Kazan, one of the biggest and most important cultural and industrial centres on the Volga River, with a population nearing 1.2 million made up of 77 different ethnic groups, is the capital of the Republic of Tatarstan, which in 1994 was the first of the former republic of the Russian Federation to sign a bilateral treaty with Russia, thus showing the way to create a new Federatoin on the basis of mutual agreement and voluntary partnership.
In the XIII century Volga Bulgaria suffered from the mongol Batu-Khan aggression. In 1236 Bulgaria was conquered and annexed to Golden Horde. Golden Horde was the largest medieval state of Eurasia, the heart of rich civilization, represented by classic symbiosis of prior nomadic and new city cultures. The true masterpieces of medieval Tatar literature were created here.
After the final downfall of Golden Horde in the third-fourth decades of the XV century in its vast area were formed separate Tatar states. They include Kazan Khanate (1445) situated in the northern boundaries of Volga Bulgaria from the river Sura in the west to the river Belaya in the east. Kazan became the capital of Kazan Khanate. The XV century and the first half of the XVI century was the period of prosperity of Kazan Khanate and its capital.
The main population of Kazan Khanate consisted of descendants of bulgars and new-comers kipchako-tatars. Their culture, religion and written language were adopted from Volga Bulgaria and Golden Horde. In the period of Kazan Khanate and other Khanates (Crimean, Kasimov's, Siberian and Astrakhan) the formation of the Tatar Nationality was finished.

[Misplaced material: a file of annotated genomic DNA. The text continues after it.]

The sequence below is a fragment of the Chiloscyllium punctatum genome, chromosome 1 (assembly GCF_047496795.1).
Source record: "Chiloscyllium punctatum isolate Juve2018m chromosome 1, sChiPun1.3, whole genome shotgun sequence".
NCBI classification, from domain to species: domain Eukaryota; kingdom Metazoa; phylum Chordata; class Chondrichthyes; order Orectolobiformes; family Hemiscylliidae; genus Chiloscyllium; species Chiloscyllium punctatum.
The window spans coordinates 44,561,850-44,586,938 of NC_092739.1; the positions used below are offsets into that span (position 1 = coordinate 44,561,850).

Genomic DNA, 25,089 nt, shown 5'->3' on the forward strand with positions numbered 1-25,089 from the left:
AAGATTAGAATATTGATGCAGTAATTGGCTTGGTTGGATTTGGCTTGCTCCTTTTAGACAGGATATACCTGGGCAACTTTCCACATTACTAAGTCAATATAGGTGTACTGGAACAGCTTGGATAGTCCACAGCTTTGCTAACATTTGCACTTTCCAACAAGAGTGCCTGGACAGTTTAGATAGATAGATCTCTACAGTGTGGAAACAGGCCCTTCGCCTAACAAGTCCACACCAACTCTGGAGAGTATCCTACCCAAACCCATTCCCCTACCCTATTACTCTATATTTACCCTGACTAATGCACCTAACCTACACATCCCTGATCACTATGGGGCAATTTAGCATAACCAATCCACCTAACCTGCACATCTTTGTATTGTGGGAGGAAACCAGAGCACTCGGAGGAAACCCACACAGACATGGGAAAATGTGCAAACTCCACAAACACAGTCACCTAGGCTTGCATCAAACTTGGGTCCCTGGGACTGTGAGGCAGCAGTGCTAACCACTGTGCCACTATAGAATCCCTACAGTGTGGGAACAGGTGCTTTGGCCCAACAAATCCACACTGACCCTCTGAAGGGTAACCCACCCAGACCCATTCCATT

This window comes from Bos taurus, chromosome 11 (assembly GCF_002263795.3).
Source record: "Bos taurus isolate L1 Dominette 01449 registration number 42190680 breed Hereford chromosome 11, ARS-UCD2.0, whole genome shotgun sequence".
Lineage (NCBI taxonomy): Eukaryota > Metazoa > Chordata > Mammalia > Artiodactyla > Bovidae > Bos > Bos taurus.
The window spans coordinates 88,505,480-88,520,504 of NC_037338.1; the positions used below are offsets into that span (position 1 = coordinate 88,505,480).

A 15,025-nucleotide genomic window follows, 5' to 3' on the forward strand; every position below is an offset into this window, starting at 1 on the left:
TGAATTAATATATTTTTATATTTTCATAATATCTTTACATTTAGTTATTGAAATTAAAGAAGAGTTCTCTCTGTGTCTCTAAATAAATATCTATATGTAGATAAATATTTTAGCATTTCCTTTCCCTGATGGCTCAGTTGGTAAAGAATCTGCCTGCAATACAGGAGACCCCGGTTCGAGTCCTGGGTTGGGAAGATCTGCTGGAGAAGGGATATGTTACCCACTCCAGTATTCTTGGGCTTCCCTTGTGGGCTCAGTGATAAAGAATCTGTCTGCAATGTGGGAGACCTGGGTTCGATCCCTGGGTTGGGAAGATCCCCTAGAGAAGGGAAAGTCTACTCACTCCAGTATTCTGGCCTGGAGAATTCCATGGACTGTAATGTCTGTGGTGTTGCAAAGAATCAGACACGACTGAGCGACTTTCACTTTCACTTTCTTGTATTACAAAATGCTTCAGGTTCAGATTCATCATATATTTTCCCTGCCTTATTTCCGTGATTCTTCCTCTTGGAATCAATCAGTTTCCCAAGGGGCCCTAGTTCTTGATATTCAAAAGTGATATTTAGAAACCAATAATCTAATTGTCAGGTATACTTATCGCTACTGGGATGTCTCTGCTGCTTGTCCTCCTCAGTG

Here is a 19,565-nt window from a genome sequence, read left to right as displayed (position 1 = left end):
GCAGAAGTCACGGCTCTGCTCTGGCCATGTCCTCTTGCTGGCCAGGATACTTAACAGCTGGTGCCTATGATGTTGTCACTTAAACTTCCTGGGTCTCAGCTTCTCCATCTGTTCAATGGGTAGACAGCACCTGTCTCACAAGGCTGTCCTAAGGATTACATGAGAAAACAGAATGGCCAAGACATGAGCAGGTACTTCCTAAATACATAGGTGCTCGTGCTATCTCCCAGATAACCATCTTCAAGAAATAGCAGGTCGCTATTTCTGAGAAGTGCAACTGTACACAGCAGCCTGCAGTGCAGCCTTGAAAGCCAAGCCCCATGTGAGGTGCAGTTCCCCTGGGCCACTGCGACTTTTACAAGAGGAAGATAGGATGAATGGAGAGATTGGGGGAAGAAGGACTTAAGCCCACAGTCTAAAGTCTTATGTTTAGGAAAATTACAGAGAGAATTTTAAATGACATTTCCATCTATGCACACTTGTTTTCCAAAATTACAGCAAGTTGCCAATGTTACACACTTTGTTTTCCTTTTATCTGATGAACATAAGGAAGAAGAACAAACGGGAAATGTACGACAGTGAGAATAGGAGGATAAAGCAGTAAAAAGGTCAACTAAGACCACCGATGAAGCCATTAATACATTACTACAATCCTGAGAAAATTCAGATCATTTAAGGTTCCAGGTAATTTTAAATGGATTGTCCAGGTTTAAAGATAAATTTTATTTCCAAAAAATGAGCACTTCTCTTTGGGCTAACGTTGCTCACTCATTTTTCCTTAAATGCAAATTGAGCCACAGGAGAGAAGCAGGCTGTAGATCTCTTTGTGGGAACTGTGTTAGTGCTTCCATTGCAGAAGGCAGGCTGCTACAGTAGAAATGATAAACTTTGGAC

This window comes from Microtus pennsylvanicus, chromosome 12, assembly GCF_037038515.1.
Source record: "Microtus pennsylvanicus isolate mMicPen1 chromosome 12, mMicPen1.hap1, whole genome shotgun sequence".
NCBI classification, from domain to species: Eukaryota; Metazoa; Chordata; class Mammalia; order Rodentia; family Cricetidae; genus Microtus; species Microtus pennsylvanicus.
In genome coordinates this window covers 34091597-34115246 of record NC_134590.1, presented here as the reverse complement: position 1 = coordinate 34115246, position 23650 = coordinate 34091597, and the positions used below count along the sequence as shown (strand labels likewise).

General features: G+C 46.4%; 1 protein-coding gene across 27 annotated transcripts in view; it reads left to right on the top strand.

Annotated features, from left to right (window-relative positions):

As a result of armed conflicts, fires and rebuilding, among architectural constructions of Kazan Khanate Epoch only Suyumbika Tower (Khan's Mosque) and Nuraliev Mosque reserved on Kremlin territory.
According some of Tatar legends, Suyumbika Tower was erected at the tomb of Kazan Khan Safa-Girey by his wife - Queen Suyumbika. Today it is one of the "falling" towers (deviation from axis is 194 cm).
Kazan, which like Rome stands on seven hills, is the capital of the ancient people and country whose names, though familiar, are shrouded in misconceptions. The people are the Kazan Tatars; the country is Tatarstan. Situated, as a result of historical circumstances, in the very heart of Russia, only eight hundred kilometres to the east of Moscow, Kazan is the capital of a multi-national republic that occupies the area between the Volga and the Ural Mountains. The Tatars have their own language, their own culture, their own age-old traditions and festivals, their own faith, but their past has been and remains intertwined with the history of Russia in the most dramatic and sometimes fateful way.
Under its spell Kazan was transformed from a small frontier Bolgar town into a powerful citadel of the khans and a world-famous trading capital on the Volga; its spell overthrew Kazan, turning it into a captive without rights; its spell made it rise again, but in the form a capital of a huge province... With another sharp turn of history. Kazan became in 1922 the capital of an autonomous Soviet republic and traversed the whole thorny path of the Soviet era. Now Kazan has a new status - capital of Tatarstan republic.
In Kazan today a great deal of attention is given to the revival of research in the humanities, much of which was forgotten during Soviet period. With a population of 1.2 million, Kazan has a total of 15 higher educational institutions with 125 000 students.
In the nineteenth century, Alexander Herzen wrote : "Kazan is somehow the main focus of the neighbouring provinces to the south and east: they receive thier education, customs and fashions from it. The significance of the Kazan is very great: it is place were two worlds meet. It has two origins, the West and the East, and you can see them at every cross-roads; here they lived together in amity as a result of continuous interaction, and began to create something quite original".
Kazan is inseparably linked not only with Alexander Pushkin, Yevgeny Baratynsky, Lev Tolstoy, Nikolai Lobachevsky, Maxim Gorky and Fyodor Chaliapin, who was born in Kazan, but also with outstanding representatives of Tatare culture, such as Kayum Nasyri, Shigabetdin Mardzhani, Gabdulla Tukai, Fatikh Amirkhan and Gayaz Iskhaki.
The capital of Tatarstan becomes day after day brighter and more beautiful.
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